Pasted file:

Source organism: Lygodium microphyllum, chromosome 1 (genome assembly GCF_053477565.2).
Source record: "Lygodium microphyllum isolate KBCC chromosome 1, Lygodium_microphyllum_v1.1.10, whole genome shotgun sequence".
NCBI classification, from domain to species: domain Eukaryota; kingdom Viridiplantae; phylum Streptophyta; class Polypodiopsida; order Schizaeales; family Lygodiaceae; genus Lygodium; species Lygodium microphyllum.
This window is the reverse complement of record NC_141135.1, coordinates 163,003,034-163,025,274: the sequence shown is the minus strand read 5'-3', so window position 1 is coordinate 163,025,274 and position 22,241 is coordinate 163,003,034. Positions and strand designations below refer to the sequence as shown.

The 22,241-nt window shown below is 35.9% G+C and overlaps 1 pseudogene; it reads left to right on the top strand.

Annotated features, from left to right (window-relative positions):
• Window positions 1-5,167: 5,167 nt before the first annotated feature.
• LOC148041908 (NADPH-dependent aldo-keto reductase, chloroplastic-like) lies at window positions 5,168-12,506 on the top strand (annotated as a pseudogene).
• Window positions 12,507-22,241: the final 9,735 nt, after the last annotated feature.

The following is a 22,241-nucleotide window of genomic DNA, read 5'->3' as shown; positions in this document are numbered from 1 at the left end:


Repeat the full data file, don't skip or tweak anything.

Source organism: Lygodium microphyllum, chromosome 1 (genome assembly GCF_053477565.2).
Source record: "Lygodium microphyllum isolate KBCC chromosome 1, Lygodium_microphyllum_v1.1.10, whole genome shotgun sequence".
NCBI classification, from domain to species: domain Eukaryota; kingdom Viridiplantae; phylum Streptophyta; class Polypodiopsida; order Schizaeales; family Lygodiaceae; genus Lygodium; species Lygodium microphyllum.
This window is the reverse complement of record NC_141135.1, coordinates 163,003,034-163,025,274: the sequence shown is the minus strand read 5'-3', so window position 1 is coordinate 163,025,274 and position 22,241 is coordinate 163,003,034. Positions and strand designations below refer to the sequence as shown.

The 22,241-nt window shown below is 35.9% G+C and overlaps 1 pseudogene; it reads left to right on the top strand.

Annotated features, from left to right (window-relative positions):
• Window positions 1-5,167: 5,167 nt before the first annotated feature.
• LOC148041908 (NADPH-dependent aldo-keto reductase, chloroplastic-like) lies at window positions 5,168-12,506 on the top strand (annotated as a pseudogene).
• Window positions 12,507-22,241: the final 9,735 nt, after the last annotated feature.

The following is a 22,241-nucleotide window of genomic DNA, read 5'->3' as shown; positions in this document are numbered from 1 at the left end: